It is very hard to even try to have a conversation about “vaccines” – unless it’s with someone who already agrees with your point-of-view.
This is why there are now two camps of irreconcilably opposed people – those who cannot understand why anyone in their right mind would oppose taking the “vaccines” (however many it takes) and those who cannot understand why anyone in their right minds would take any “vaccine,” at all. Let alone as many as it takes.
Which no one seems to know is exactly how many.
Perhaps a sound footing for discussion is a simple question that has nothing to do with “vaccines” or “the virus” at all:
Why should anyone trust anything the pharmaceutical companies have to say – about anything?
There are at least two very sound reasons for answering that question with a sturdy – Hell no; I don’t trust them.
The first is their long record of being haltingly untrustworthy. They have lied about their drugs, pushed their drugs in ways both unethical and criminal. They have been caught red-handed doing this, repeatedly. From Olestra to Vioxx to Fentanyl – going all the way back to Thalidomide, for those old enough to recall. All of these – and more – were peddled as “safe and effective” by companies that knew they were neither.
To not be “hesitant” to trust a company (an industry) that has established its untrustworthiness so incontrovertibly would be indicative of very poor judgment indeed.
Would you take your pet back to the same vet who treated your last pet with drugs you later found out the vet knew were dangerous? Would you buy another used car from a dealership who sold you a used car they knew had accident damage but covered it up?
What prudent person would just trust their health – the health of their children – to pharmaceutical cartels who have done far worse, serially, than sell a crappy used car to someone?
If those who insist we have nothing to worry about from these “vaccines” – and so much to gain by taking them, no questions asked . . . if they truly believe this – or rather, want for us to believe it – then why not have the pharmaceutical companies that make them back them? Is it unreasonable to be wary of anything that is sold without some kind of warranty as to its basic soundness and safety?
It is not legal to sell a blender without such assurances – and if the blender-maker sells a unit that injures the person who bought it as a result of defective design, the person injured has legal standing to sue the blender-maker for just compensation. There may even be criminal penalties in store for the blender’s maker if it can be proved that the company knew the blender would injure people but put it on the market anyhow.
Can any fair-minded person explain why the same standard of liability does not apply to drugs that people are being heavily pressured to take? Would it not ease the “hesitancy” of those who are suspicious about what the effects of these drugs might be to reassure them that if, in the unlikely event they are harmed by the drugs they’re being pressured to take they will have legal recourse for themselves as well as their families?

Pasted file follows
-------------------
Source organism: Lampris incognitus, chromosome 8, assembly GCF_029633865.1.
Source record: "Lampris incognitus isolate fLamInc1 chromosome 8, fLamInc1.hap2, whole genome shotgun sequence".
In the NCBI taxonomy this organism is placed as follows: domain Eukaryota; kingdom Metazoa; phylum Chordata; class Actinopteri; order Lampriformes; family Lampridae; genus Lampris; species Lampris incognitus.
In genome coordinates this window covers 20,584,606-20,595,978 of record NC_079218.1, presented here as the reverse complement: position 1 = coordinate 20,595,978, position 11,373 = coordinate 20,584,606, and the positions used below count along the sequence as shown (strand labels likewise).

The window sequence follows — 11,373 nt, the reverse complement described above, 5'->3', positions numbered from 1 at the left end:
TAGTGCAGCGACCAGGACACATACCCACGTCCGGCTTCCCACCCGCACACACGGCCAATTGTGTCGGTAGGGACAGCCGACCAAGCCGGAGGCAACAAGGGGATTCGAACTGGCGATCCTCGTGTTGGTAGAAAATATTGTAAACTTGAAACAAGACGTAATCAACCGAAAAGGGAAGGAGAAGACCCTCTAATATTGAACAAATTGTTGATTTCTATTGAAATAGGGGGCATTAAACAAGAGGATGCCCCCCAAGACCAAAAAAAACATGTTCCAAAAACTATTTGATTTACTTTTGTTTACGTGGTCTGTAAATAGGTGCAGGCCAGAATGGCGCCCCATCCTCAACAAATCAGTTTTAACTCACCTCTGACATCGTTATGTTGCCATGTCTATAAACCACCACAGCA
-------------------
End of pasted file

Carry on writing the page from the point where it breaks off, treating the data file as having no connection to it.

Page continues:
If not, why not?
Especially in view of the way these drugs are being all-but-forced on people. An argument can be made that a person has every right to waive liability for himself. But when the element of duress is involved, liability arguably becomes a right. It is extremely difficult to understand how any reasonable, fair-minded person could insist that another person be expected to take a drug they’re leery – with reason – of taking that clearly entails risks and absolve the company that made the drug from any liability for harms caused the person as a result of their being pushed to take the drugs.
In this scenario, people are being expected to accept the role of guinea pigs in a non-consensual medical experiment.
Liability would not eliminate the ugly coercive nature of this business but it would at least provide some incentive to not carelessly use people as guinea pigs. To not treat them as disposable test subjects. There would be an incentive to make sure – as sure as possible – that the people being guinea-pigged weren’t being harmed in the process. The same incentive that causes blender-makers to be more careful about the design of the blenders they sell and the quality control used to make them.
That would go a long way toward making the guinea-pigged feel somewhat better about it.
The final question also has to do with the question of incentives. The financial incentives the pharmaceutical companies have to push their drugs – an incentive magnified by the exemption from liability they’ve managed to secure. When we had an operational press in this country, there would be investigations into who was making money from what – especially when the who was able to push the what.
How can any reasonable person not ask questions about the motives of the pharmaceutical companies when it is undeniable that they stand to make – have already made – billions from the drugs they have been able to push on people? People who have less recourse in the event they are harmed than the person who freely bought a blender is entitled to under the law?
When the people who think everyone should line up for what is always styled “their” shots can answer these questions, then maybe we’ll think about it.
. . .
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